Lost+Found: A get-out-of-jail-free card, a free book & Facebook hacking
Too small for news, but too good to lose, Lost+Found is a compilation of the other stories that have been on The H's radar over the last seven days: the NSA's Cryptolog archive, "Wipe the drive", piracy in armament circles, keeping phishers busy, a crusade against malware, and chatty encryption checking.
- The US National Security Agency (NSA) has publicly released two decades of its internal Cryptolog magazine, which was rated top secret until recently. Now we finally know the origin of the layout template for the German CCC's Datenschleuder magazine.
- The "Wipe the drive" ISC campaign shows some obscure places where malware can anchor itself into a system. Since it is almost impossible to check them all, it makes more sense to reinstall a system.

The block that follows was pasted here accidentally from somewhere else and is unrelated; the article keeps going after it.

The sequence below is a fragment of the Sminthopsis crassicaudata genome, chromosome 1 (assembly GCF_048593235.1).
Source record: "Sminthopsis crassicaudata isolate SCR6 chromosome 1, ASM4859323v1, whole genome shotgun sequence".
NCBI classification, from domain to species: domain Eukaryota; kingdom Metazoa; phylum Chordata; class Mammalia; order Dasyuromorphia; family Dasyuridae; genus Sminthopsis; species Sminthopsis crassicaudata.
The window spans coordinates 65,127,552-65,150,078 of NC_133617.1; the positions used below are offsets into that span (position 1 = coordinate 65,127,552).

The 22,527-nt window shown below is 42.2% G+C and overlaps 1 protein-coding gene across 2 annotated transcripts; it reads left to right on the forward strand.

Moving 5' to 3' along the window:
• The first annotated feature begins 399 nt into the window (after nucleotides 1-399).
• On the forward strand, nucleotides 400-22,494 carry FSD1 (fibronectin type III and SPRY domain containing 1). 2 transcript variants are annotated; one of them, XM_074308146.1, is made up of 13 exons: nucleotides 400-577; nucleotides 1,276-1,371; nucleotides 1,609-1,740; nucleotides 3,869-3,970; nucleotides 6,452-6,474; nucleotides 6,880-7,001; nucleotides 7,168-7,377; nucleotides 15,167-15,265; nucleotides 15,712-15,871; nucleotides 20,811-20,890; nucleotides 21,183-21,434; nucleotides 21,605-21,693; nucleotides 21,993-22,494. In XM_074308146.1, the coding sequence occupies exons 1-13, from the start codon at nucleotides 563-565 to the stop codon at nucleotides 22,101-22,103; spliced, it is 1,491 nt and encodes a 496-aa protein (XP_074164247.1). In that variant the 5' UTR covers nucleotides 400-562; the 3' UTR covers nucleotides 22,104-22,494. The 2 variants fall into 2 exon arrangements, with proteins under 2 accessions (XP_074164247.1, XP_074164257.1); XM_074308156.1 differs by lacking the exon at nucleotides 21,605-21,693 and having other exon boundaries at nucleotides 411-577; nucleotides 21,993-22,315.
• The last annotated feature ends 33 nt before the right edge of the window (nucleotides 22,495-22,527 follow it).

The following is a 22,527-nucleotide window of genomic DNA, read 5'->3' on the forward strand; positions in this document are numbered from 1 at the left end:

- The former chief scientist at the arms manufacturer that is responsible for president Obama's "Marine One" helicopter fleet has been given a one-year prison sentence. The project used pirated software that was purchased from Chinese and Russian hackers.
- If you can't get rid of phishers, you can at least keep them busy for a while using the Faker.js script. The script floods phishing forms with bogus data.
- Self-proclaimed security experts from several countries have joined forces to form "Malware Crusaders" and go on virtual cyber-crook hunts in their spare time. Their motto: @MalwareMustDie! However, their call for a "crusade" for the "purity of internet" evokes some historical instances which no one could be proud of.
- The slides from the CanSecWest security conference are now available to browse. Topics this time include the security of smart TVs, iOS, and UPnP.
- With version 1.4, the developers of the encrypted WhatsApp-alternative Threema have created an interface that gives users a first-hand opportunity to check out the quality of the advertised end-to-end encryption.